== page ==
Can his rivals fracture or overwhelm his coalition?
But the approach has a certain strategic logic. It assumes that activists can be appeased with specific promises, while the moderation of many older Democrats manifests itself more in general cultural attitudes (the kids these days with their political correctness, grumble grumble) than detailed policy preferences. It assumes that absorbing a certain kind of attack from the left — Biden’s too nostalgic for the bad old days, Biden’s a chump if he thinks he can cut deals with Republicans — helps with voters who are nostalgic for the days of dealmaking themselves, without making it impossible to eventually unite the party in the way that staking out heretical positions might.
These assumptions are by no means crazy. But it is also very easy to see how they might fail. Biden is hardly the most formidable of front-runners, and if any piece of the current coalition breaks off, he’ll be in deep trouble. And his rivals have obvious plays that might make that breakup happen.
The first play is to split off some of Biden’s African-American support by linking his nostalgia for dealmaking to his less-than-progressive record on race. This is the play Cory Booker is trying to execute, and Booker’s campaign probably depends on its success — which is by no means foreordained, since the African-American vote is more conservative and Biden-friendly than the median white liberal. But nobody before his years as Obama’s V.P. would have regarded Biden as a natural destination for the black vote, and enough sustained tone-deafness in the present could make that past matter once again.
The second play is to make the broader “Uncle Joe” persona, not just its unwoke element, a liability for Biden’s elect-me-to-beat-Trump case. This is probably the Pete Buttigieg play, though it’s available to any younger candidate: Without saying so directly, establish contrasts that make Biden look old, confused, a man out of time, even Trump-y in his own right. Don’t challenge his record, don’t call him a troglodyte — just challenge the conceit that a likable but past-his-prime uncle makes the right contrast with Trump.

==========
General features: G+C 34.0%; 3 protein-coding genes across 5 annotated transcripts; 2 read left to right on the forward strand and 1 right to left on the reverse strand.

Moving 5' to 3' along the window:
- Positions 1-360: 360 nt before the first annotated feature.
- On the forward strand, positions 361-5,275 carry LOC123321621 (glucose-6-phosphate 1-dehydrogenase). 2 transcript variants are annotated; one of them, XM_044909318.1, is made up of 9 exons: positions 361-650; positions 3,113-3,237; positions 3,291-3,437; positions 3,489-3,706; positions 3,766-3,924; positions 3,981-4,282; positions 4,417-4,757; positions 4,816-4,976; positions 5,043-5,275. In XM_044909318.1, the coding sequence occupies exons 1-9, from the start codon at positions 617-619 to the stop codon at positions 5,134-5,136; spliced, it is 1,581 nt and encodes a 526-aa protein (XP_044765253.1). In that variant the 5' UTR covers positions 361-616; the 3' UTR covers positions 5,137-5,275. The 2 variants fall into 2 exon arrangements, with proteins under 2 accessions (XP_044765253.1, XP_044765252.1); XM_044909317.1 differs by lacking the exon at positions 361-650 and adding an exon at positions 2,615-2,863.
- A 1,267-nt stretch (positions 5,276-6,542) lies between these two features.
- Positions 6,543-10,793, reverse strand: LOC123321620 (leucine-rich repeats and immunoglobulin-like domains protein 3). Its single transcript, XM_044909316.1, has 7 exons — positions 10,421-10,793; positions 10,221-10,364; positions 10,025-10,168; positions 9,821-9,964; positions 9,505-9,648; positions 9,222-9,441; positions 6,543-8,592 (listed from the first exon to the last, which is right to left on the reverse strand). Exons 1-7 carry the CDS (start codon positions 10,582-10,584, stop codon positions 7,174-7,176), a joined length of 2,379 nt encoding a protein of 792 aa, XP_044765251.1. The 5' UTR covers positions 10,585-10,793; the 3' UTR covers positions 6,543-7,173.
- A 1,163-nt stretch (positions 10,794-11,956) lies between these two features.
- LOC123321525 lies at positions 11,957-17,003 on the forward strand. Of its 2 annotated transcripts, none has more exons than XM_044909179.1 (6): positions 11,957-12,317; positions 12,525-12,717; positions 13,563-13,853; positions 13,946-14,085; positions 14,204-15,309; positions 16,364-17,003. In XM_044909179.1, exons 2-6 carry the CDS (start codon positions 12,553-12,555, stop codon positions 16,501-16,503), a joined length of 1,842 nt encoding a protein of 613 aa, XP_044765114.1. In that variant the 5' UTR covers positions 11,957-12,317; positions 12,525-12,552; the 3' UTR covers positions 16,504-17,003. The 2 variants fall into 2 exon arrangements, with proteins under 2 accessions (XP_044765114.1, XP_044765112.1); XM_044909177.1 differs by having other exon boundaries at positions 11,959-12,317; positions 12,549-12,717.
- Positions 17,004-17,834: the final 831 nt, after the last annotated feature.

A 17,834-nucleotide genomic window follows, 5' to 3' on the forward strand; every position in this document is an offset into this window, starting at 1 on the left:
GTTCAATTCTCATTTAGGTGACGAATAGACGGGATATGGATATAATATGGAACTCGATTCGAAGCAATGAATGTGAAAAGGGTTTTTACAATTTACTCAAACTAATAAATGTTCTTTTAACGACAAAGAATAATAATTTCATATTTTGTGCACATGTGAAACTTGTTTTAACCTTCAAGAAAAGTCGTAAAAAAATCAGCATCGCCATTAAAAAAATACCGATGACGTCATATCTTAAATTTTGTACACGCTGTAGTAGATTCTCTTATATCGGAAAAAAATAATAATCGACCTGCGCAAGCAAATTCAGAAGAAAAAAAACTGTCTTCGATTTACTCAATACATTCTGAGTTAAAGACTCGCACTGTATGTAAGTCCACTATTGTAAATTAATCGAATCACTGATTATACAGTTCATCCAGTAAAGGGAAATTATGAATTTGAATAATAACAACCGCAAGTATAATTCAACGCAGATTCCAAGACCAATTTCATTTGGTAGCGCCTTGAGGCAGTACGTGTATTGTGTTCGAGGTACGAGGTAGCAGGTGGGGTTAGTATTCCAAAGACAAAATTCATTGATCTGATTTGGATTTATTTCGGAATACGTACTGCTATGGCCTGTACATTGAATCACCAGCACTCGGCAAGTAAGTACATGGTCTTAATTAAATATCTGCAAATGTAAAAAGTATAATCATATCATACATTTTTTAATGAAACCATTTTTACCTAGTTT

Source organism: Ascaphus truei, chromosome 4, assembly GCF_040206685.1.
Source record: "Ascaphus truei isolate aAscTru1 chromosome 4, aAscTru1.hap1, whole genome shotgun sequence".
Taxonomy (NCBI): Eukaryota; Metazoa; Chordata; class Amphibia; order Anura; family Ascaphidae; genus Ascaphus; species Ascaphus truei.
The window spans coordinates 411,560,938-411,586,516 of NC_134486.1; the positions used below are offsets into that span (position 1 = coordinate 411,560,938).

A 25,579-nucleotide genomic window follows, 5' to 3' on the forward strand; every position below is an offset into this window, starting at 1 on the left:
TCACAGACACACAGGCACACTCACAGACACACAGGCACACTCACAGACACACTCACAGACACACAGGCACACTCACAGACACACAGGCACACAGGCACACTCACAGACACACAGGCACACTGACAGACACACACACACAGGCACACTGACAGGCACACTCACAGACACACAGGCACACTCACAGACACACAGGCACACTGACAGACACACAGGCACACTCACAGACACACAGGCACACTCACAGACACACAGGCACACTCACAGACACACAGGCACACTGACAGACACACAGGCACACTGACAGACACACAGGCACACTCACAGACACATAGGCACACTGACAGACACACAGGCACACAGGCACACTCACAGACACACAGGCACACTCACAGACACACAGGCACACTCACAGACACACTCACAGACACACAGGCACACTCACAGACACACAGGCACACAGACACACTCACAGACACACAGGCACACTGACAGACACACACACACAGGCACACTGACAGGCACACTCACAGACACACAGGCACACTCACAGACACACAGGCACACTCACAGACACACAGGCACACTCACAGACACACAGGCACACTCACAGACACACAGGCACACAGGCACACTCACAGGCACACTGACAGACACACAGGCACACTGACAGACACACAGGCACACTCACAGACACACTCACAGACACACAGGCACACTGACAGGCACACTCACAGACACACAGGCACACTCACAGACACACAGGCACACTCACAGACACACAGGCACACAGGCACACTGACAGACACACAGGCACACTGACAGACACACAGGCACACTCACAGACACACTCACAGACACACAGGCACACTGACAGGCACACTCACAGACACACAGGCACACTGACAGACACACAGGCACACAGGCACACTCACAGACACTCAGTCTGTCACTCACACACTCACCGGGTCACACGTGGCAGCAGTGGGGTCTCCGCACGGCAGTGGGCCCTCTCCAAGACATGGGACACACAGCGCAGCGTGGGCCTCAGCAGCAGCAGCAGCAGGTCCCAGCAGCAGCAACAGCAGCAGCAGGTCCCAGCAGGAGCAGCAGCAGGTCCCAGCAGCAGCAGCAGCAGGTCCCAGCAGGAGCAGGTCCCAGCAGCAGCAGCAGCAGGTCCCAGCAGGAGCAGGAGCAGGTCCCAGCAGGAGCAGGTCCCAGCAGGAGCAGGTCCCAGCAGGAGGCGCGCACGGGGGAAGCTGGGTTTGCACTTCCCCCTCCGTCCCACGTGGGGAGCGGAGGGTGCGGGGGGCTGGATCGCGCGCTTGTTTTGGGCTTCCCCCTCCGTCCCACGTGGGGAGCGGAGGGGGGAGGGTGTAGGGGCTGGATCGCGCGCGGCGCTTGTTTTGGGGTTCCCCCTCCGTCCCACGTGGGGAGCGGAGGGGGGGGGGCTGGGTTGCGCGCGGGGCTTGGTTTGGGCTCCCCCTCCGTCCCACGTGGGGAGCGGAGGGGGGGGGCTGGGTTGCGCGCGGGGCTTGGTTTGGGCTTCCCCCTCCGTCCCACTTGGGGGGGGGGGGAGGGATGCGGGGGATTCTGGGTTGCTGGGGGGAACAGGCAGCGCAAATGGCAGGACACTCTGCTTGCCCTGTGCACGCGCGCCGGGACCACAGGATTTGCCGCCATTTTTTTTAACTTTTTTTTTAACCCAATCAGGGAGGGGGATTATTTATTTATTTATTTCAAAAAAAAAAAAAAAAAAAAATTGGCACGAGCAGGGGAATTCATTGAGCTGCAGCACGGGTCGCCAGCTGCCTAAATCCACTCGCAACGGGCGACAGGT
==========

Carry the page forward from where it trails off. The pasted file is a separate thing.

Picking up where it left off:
The third play is to attack Biden from the center when he flip-flops, and try to break off his more conservative supporters by arguing that the former V.P. isn’t the moderate he used to be. This should be an obvious move for the legion of candidates (Amy Klobuchar, Tim Ryan, Seth Moulton, Michael Bennet, etc.) lining up to inherit the moderate torch if Biden’s campaign fails. But I suspect it will be hard for them to execute, because none of them seem eager to fight the activist left either. (The once pro-life Ryan, for instance, has flipped on the Hyde Amendment as well.) Still, every time Biden decides to check an ideological box, he leaves this flank exposed.
And the fourth play — well, the fourth play doesn’t actually require breaking up Biden’s current coalition; it just requires uniting a slightly-larger portion of the party against him.
We have an example of how not to do this in the failed attempts by Ted Cruz and Marco Rubio to unite Republican primary voters against Donald Trump. But in the rising line of Elizabeth Warren’s polling support, and the flat or falling lines of all the other non-Biden candidates, you can see at least the beginning of how NeverBiden might unite, and win.